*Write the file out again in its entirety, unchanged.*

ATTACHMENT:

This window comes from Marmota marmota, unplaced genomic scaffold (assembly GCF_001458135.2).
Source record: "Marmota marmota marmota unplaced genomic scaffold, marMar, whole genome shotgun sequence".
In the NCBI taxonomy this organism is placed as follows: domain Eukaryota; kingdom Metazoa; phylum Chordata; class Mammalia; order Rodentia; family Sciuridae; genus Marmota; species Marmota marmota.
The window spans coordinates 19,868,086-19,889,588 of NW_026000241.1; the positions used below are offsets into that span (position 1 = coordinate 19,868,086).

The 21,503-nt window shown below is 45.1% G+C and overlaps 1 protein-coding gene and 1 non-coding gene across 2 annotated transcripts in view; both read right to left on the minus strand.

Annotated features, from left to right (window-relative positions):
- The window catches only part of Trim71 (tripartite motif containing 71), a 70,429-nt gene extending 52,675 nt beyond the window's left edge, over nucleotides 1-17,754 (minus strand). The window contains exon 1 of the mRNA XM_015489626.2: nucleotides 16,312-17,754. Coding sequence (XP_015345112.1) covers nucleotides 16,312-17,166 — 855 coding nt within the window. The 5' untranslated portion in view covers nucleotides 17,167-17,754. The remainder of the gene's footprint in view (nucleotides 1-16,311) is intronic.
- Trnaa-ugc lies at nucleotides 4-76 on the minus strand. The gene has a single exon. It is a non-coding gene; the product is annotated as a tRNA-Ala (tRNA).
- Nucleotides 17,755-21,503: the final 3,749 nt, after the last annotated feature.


This window comes from Marmota marmota, unplaced genomic scaffold (assembly GCF_001458135.2).
Source record: "Marmota marmota marmota unplaced genomic scaffold, marMar, whole genome shotgun sequence".
In the NCBI taxonomy this organism is placed as follows: domain Eukaryota; kingdom Metazoa; phylum Chordata; class Mammalia; order Rodentia; family Sciuridae; genus Marmota; species Marmota marmota.
The window spans coordinates 19,868,086-19,889,588 of NW_026000241.1; the positions used below are offsets into that span (position 1 = coordinate 19,868,086).

The 21,503-nt window shown below is 45.1% G+C and overlaps 1 protein-coding gene and 1 non-coding gene across 2 annotated transcripts in view; both read right to left on the minus strand.

Annotated features, from left to right (window-relative positions):
- The window catches only part of Trim71 (tripartite motif containing 71), a 70,429-nt gene extending 52,675 nt beyond the window's left edge, over nucleotides 1-17,754 (minus strand). The window contains exon 1 of the mRNA XM_015489626.2: nucleotides 16,312-17,754. Coding sequence (XP_015345112.1) covers nucleotides 16,312-17,166 — 855 coding nt within the window. The 5' untranslated portion in view covers nucleotides 17,167-17,754. The remainder of the gene's footprint in view (nucleotides 1-16,311) is intronic.
- Trnaa-ugc lies at nucleotides 4-76 on the minus strand. The gene has a single exon. It is a non-coding gene; the product is annotated as a tRNA-Ala (tRNA).
- Nucleotides 17,755-21,503: the final 3,749 nt, after the last annotated feature.